# How To Use a Hydrometer

## Review Of The Hydrometer

First, let’s review the hydrometer. The hydrometer is a glass bulb that is weighted and floats in a testing jar. The hydrometer will tell you approximately how much alcohol was made in the fermentation process. The scale on the Mile Hi Distilling hydrometers is called a triple scale which gives you three scales. A brix reading, a specific gravity reading, and an approximate potential alcohol reading.

A hydrometer measures the density of a liquid in relation to water. In the case of distilling, we are measuring the amount of dissolved sugars in the wash or mash compared to water. Pure water has a specific gravity of 1.000 and as sugars are dissolved into solution it will cause the gravity to increase. So why do we need to use a hydrometer? A hydrometer gives you an estimated alcohol percentage that was produced in the fermentation process so you have an idea or estimate for how much alcohol there is to distill out.

If your fermentation did not work well and there was minimal alcohol produced in the fermentation then knowing what happened will help correct the problem. For example; maybe the yeast was pitched at too high of a temperature.

## The Three Scales On The Hydrometer

Brix is another way to measure sugar content and correlates with specific gravity. This hydrometer has a brix scale as well. A refractometer can also be used to  measure brix. A Brix value, is the number of grams of sucrose present per 100 grams of liquid. The value is measured on a scale of 1 to 100 and is used to calculate an approximate potential alcohol content by multiplying by 0.59. So, if a pre-fermented liquid measures 18 °Bx, its potential alcohol content will be approximately 10.6 percent ABV. This is estimated or an approximate value because there are other factors in the brewing and distilling process that can effect the efficiency.

### The Approximate Potential Alcohol Reading

This a good quick look at how much alcohol you will potentially produce if everything goes right in the fermentation process. FYI – the most alcohol you can create in fermentation is around 20%. What happens is when the alcohol gets around 20% the yeast cells die off and stop producing more alcohol.

Using this specific gravity reading when using a hydrometer is an estimated way to know how much alcohol was produced in fermentation. In order to accomplish this, you get a reading right at the start before you add yeast and you get another reading at the end of fermentation.

Use a simple math formulation and then you know how much estimated alcohol was created during fermentation so ultimately you have an idea of how much estimated alcohol there will be to distill out.. This gives you an estimate. Not every drop will be distilled out and also you will be removing foreshots, heads, and tails when you make your cuts.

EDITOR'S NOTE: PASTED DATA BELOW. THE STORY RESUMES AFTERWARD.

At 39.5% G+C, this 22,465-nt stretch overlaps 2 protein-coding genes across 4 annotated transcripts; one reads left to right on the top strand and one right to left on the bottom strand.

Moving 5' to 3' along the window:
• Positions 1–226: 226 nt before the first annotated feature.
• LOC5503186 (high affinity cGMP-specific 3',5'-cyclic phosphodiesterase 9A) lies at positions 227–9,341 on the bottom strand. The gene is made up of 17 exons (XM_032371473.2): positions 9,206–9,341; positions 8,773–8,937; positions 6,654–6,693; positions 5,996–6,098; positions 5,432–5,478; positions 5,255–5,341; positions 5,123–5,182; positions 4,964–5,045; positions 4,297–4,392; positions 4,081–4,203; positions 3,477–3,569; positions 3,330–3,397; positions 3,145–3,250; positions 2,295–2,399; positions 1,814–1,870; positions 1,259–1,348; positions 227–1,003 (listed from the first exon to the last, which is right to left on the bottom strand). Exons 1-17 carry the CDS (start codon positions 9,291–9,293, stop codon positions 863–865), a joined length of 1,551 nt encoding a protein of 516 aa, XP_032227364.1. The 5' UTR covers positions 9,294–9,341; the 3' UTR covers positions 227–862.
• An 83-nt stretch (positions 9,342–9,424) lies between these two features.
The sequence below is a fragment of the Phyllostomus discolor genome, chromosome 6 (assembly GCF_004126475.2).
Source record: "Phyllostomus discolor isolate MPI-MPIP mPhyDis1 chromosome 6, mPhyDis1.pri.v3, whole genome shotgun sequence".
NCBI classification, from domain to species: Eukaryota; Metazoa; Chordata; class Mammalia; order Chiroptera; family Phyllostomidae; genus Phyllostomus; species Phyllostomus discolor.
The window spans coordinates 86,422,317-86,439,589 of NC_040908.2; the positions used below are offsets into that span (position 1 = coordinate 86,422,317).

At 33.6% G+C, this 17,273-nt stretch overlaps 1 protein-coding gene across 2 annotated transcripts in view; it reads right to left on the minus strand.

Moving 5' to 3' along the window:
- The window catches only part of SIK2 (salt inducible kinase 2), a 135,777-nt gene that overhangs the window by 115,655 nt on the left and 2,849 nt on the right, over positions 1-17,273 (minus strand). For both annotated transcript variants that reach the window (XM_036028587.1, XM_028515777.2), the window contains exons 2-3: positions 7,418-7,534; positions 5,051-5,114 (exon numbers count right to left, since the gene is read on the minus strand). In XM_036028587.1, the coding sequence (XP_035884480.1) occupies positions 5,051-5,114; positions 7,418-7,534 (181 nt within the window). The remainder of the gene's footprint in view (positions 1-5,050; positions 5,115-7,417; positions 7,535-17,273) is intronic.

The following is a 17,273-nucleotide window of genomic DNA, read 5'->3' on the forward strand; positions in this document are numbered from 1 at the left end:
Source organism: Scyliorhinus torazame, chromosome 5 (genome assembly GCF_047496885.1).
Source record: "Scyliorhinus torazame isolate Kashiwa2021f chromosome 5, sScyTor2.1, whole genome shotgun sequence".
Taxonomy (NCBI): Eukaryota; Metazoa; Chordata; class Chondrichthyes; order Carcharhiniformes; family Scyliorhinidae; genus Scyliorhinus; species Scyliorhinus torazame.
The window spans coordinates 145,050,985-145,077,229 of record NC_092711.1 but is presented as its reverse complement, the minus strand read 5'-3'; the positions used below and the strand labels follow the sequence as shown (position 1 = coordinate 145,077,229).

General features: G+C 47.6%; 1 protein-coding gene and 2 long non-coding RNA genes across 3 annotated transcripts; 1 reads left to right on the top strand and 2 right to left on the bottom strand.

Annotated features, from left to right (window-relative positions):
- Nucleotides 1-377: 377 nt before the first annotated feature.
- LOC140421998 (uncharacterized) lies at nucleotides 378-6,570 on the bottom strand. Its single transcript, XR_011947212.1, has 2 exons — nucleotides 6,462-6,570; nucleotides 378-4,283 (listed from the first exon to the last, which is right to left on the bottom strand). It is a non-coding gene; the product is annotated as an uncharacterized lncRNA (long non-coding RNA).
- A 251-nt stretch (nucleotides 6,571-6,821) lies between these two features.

See below step by step how to use a hydrometer using the specific gravity reading.

## Steps To Use a Hydrometer

### Step 1.

After the sugar water, mash, or wash has cooled to 70F to 80F and before you add the yeast fill up about 3/4 of your test jar (the plastic or glass test jar to float the hydrometer).  Float your hydrometer and write down the reading you get. This is the initial specific gravity or original specific gravity or called OG original gravity. The hydrometer is calibrated at 60F so there will need to be a temperature correction to get a more accurate reading. See temperature correction chart.

### Step 2.

Ferment for 5-7 days (fermentation times depends on what your fermenting) then check the specific gravity again which is now called the Final specific gravity or FG final gravity. ### Step 3.

Now we need to do a little math so grab your calculator and complete the formula below:
OG (original gravity so the reading that you started with) subtract FG (final gravity so the reading that you ended with)
Take this number and multiply it by 131.25 to get your estimated percentage of alcohol in your fermentation.

### For Example:

OG (original specific gravity) of 1.080 subtract FG (final specific gravity) of 1.003 = .077 x 131.25 = 10.106% alcohol by volume (ABV)

So this example is telling us that there is estimated 10% alcohol made in this fermentation.

*Note:  Hydrometers can be used when fermenting grains, fruit, molasses, agave, etc.  There are temperature correction charts online if you want to get extremely accurate. For example if you check your wash at 70F compared to checking your wash at 75F there is  about ½ percent correction. A hydrometer is calibrated at 60F so if the temperature of the sample is different then see temperature correction chart.

Temperature Of Sample Specific Gravity Correction
50° F Subtract 0.005
60° F No Correction